A key decision to cooperate on plotting a course for Ultra HD rollout in Europe has been agreed. Under the banner of FAME – the Forum for Advanced Media in Europe – public and private broadcasters, consumer and professional electronics manufacturers, satellite operators and national HD Forums gathered at the EBU in Geneva for a landmark meeting.
FAME is an initiative led by the EBU and DIF, the Digital Interoperability Forum, a group representing pay TV operators on technology matters. It’s also supported by the European Commission. All participants have agreed to share knowledge and experience for the ultimate benefit of all viewers. Together they analysed the barriers and keys to making Ultra HD a success in Europe.
The agreement last year at the International Telecommunication Union on the baseline technical parameters for Ultra HD (ITU-R BT.2020) has given momentum to the new technologies. The sets needed to display Ultra HD will be entering the shops in the months and years ahead. However, FAME participants emphasised this week that any future television system must provide significant enhancements over HDTV.
Among the concrete actions agreed are collaboration with DIGITALEUROPE (representing the consumer electronics industry) on a logo for Ultra HD displays and closer engagement with the European Commission on related matters.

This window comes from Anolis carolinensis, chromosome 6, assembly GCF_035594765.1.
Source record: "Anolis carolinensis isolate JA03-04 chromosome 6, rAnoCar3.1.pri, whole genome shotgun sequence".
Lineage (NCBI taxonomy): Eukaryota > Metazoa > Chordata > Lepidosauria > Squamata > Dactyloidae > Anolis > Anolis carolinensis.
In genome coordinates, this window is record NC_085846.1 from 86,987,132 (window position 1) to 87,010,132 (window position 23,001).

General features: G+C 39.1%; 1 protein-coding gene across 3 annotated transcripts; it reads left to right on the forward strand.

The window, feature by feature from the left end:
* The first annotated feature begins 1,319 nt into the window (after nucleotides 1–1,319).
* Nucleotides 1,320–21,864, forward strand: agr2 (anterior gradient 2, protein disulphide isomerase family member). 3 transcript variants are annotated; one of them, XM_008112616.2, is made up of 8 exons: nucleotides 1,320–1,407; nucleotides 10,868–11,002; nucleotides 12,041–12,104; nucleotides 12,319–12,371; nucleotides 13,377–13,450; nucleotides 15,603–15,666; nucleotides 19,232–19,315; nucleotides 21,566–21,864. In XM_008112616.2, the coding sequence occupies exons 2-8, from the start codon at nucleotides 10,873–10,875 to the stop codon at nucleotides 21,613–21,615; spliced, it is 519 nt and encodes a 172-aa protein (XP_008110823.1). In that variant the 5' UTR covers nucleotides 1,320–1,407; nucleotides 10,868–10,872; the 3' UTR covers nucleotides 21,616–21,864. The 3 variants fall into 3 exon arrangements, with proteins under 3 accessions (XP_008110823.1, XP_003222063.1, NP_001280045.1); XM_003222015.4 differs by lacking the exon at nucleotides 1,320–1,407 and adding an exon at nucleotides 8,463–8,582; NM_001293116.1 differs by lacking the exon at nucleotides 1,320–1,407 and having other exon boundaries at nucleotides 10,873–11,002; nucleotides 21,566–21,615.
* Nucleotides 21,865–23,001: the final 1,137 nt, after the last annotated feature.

The US Consumer Electronics Association also took part in the meeting, which was joined remotely by colleagues from Japan, Korea, and the United States, where interest in Ultra HD is similarly high, and where similar initiatives are under consideration.
Sheila Cassells, who co-chairs FAME for DIF, said: “We have served Europe well in past years by helping to make HDTV successful, and we hope to do the same for UHDTV now”.
The discussions on Ultra HD are chaired together by the EBU’s Hans Hoffmann and Stephan Heimbecher of Sky Deutschland. Hoffmann said that Ultra HD is the future of television: “This is the time to act together in the interests of the European public and industry, including the creative sector, and to create the right technical conditions in the full eco-chain for the launch of UHDTV.”
Heimbecher stressed that making Ultra HD successful will take more than just ‘more pixels’. “They will need to be ‘better and faster’ pixels”, he said. “UHDTV must represent a step change in the viewing experience for it to be a success. It therefore has to include more than just a resolution increase. We need to consider higher frame rates, better colours and higher dynamic range, too”.